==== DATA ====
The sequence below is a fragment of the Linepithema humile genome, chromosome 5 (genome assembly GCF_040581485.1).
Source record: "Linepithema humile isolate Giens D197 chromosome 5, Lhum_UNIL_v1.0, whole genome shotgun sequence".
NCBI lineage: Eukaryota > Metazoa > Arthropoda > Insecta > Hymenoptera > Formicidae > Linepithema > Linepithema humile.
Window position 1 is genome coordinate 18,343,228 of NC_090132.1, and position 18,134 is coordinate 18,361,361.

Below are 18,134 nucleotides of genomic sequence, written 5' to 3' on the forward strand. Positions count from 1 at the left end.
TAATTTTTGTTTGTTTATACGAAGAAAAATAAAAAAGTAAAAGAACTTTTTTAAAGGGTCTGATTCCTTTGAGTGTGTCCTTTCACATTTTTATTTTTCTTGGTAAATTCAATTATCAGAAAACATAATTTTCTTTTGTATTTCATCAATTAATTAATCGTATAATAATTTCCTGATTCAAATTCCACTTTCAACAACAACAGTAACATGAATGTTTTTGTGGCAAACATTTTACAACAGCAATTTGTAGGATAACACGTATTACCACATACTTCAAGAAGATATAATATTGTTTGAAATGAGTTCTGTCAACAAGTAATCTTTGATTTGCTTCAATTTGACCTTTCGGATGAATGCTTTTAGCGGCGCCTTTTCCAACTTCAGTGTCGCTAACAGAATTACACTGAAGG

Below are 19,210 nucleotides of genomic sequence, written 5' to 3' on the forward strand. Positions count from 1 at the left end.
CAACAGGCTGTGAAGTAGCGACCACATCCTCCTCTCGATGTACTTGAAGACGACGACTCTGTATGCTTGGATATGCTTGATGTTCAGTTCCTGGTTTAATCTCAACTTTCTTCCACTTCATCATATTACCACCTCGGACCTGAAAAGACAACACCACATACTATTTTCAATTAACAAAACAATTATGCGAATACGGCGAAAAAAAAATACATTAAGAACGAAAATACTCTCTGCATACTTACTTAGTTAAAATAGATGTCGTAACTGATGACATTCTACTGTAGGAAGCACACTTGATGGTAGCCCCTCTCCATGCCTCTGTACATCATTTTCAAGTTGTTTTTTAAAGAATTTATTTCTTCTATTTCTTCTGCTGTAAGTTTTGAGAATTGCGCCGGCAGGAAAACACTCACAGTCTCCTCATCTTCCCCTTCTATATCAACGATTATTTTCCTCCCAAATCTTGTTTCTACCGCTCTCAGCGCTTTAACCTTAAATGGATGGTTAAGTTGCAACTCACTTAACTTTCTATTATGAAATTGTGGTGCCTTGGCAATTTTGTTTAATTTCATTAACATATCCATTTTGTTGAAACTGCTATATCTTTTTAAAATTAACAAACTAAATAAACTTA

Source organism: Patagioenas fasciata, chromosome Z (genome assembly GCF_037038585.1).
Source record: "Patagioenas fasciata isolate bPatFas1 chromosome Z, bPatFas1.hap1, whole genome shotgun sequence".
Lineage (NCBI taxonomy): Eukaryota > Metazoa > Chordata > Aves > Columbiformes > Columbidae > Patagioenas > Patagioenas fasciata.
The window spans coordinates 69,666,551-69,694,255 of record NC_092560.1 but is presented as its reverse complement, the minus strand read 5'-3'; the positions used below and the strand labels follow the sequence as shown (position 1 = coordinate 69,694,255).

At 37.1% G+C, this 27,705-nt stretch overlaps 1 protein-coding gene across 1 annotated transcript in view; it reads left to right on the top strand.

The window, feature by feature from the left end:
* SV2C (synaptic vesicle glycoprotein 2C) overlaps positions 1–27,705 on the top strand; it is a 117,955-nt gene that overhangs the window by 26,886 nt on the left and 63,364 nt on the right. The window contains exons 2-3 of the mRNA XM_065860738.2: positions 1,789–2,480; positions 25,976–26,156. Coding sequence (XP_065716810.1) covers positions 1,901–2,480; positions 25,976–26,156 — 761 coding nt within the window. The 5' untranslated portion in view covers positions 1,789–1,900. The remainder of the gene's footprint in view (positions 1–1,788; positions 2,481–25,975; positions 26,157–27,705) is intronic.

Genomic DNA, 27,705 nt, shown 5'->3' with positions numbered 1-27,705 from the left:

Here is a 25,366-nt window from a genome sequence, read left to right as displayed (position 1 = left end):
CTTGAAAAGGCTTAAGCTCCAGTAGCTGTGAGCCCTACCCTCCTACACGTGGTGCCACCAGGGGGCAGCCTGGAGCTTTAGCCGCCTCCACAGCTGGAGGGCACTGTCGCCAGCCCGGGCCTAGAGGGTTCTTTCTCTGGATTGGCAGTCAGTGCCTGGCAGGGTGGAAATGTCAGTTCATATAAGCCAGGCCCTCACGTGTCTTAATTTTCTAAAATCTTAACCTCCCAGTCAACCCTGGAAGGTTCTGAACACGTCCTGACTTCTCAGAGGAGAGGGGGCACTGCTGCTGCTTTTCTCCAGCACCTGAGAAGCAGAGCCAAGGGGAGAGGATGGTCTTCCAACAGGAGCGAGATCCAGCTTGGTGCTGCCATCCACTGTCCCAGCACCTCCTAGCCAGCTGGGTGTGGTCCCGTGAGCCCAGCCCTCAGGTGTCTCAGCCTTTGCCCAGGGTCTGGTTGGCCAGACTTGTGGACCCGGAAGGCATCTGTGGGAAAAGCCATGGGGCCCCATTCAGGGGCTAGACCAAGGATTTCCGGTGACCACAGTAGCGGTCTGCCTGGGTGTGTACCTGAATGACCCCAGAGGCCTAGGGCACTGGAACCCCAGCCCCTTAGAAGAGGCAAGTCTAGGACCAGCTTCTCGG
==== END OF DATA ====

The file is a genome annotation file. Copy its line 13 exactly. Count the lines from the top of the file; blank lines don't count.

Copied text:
At 37.1% G+C, this 27,705-nt stretch overlaps 1 protein-coding gene across 1 annotated transcript in view; it reads left to right on the top strand.